What is my native language?

Forum for the GRE subject test in mathematics.
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spectral_sequence
Posts: 1
Joined: Sat Oct 24, 2020 5:15 am

What is my native language?

Post by spectral_sequence » Wed Nov 11, 2020 1:30 pm

I’m a bit confused about what I should choose as my native language. I grew up in a country where english is not an official language. But the main language of communication at home with my parents is English. My parents are of indian descent. I can barely speak their native language.

Which of these would you say is my native language? English, local language of country I grew up in or native language of my parents?

jjmb11
Posts: 11
Joined: Sun Feb 24, 2019 12:09 pm

Re: What is my native language?

Post by jjmb11 » Fri Nov 13, 2020 5:45 pm

I would consider it to be the primary language you communicate in or the language used over the course of your education. Don't put a language you aren't fluent in, and if you are equally fluent in English and another language a lot of applications have a spot to put that. I'd put it on your CV as well.

MathParent
Posts: 83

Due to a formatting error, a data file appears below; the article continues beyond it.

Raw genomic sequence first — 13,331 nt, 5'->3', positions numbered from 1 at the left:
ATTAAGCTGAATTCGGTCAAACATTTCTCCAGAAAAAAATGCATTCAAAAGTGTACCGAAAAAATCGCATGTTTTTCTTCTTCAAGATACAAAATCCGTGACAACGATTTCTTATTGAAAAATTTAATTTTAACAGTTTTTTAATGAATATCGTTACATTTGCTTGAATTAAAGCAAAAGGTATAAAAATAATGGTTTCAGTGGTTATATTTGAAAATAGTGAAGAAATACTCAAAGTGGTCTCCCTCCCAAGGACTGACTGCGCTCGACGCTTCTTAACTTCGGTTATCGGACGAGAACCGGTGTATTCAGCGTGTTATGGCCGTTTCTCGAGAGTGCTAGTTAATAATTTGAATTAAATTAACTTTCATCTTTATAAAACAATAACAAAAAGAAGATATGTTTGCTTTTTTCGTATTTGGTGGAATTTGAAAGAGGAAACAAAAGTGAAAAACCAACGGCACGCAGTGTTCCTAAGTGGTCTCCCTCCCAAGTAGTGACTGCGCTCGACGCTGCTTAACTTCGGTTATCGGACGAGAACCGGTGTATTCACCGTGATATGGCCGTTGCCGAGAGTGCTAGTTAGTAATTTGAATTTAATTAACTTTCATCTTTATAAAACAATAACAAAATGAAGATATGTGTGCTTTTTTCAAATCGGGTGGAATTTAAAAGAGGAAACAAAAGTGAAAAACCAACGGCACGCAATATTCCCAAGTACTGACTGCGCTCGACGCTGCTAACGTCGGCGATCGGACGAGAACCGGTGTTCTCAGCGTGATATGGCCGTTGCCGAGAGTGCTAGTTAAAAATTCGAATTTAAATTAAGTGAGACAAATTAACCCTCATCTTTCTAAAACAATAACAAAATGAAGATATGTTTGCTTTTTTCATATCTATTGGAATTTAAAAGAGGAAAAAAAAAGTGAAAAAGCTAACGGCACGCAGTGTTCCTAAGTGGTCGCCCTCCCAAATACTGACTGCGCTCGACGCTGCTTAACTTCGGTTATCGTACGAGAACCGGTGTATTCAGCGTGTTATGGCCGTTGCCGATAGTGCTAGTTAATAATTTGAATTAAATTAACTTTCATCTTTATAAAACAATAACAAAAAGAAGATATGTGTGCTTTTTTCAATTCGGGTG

Joined: Wed Nov 06, 2019 8:32 pm

Re: What is my native language?

Post by MathParent » Mon Nov 16, 2020 3:29 pm

spectral_sequence wrote:
Wed Nov 11, 2020 1:30 pm
I’m a bit confused about what I should choose as my native language. I grew up in a country where english is not an official language. But the main language of communication at home with my parents is English. My parents are of indian descent. I can barely speak their native language.

Which of these would you say is my native language? English, local language of country I grew up in or native language of my parents?
Judging from this, you put English as your first language. The rest of the languages can go into other slots. Do not complicate things for yourself! The minute you claim English s not your first language, you will have to take TOEFFL.

yaskhn3
Posts: 94
Joined: Fri Aug 03, 2018 1:23 pm

Re: What is my native language?

Post by yaskhn3 » Thu Nov 19, 2020 10:55 am

Well, if you go by the TOEFL waiver policy of universities, they grant a waiver if you're a US citizen, or did your schooling in a country where English is both the main mode of education and common use.

I would advise you to contact universities immediately and confirm this, but speaking from my own experience, you will need to take TOEFL if you don't have a bachelor's degree or higher from an English speaking country.



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